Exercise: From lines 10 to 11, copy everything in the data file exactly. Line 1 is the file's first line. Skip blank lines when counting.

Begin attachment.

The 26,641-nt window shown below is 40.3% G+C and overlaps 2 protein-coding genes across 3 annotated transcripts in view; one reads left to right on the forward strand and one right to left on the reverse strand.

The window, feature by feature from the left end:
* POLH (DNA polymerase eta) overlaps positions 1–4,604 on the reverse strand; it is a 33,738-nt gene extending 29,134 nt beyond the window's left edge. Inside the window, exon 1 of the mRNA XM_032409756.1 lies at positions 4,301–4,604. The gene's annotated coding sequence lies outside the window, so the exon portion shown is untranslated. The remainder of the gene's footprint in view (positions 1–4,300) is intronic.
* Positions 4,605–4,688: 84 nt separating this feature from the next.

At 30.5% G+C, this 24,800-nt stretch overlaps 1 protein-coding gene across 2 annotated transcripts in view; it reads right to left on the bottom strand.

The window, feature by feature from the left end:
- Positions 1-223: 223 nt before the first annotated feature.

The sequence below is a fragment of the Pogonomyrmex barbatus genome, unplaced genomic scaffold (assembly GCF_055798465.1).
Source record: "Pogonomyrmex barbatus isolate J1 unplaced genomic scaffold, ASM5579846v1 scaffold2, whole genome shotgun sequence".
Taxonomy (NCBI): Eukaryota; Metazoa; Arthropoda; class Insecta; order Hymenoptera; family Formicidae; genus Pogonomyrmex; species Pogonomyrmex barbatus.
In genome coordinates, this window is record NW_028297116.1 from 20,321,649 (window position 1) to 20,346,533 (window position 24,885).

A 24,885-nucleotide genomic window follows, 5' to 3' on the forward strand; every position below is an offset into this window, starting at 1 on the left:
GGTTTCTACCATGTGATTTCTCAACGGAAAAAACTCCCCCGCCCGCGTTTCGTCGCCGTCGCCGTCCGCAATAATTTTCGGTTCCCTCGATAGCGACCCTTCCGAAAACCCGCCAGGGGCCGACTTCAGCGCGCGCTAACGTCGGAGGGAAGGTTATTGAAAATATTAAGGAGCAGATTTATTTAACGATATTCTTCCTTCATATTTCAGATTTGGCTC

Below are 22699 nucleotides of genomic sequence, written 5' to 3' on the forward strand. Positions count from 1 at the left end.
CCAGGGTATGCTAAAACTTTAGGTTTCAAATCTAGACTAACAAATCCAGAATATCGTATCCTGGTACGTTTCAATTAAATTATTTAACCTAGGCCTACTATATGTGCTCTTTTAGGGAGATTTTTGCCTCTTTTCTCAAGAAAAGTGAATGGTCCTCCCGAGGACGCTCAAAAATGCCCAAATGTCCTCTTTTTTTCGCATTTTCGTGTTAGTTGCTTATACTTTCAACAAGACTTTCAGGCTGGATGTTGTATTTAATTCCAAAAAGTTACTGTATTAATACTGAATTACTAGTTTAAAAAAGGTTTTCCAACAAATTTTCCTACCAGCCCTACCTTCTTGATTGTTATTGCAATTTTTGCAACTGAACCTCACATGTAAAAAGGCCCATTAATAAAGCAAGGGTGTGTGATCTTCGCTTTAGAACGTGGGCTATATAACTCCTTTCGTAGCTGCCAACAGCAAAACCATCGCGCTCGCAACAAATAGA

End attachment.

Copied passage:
Taxonomy (NCBI): Eukaryota; Metazoa; Arthropoda; class Insecta; order Hymenoptera; family Formicidae; genus Pogonomyrmex; species Pogonomyrmex barbatus.
In genome coordinates, this window is record NW_028297116.1 from 20,321,649 (window position 1) to 20,346,533 (window position 24,885).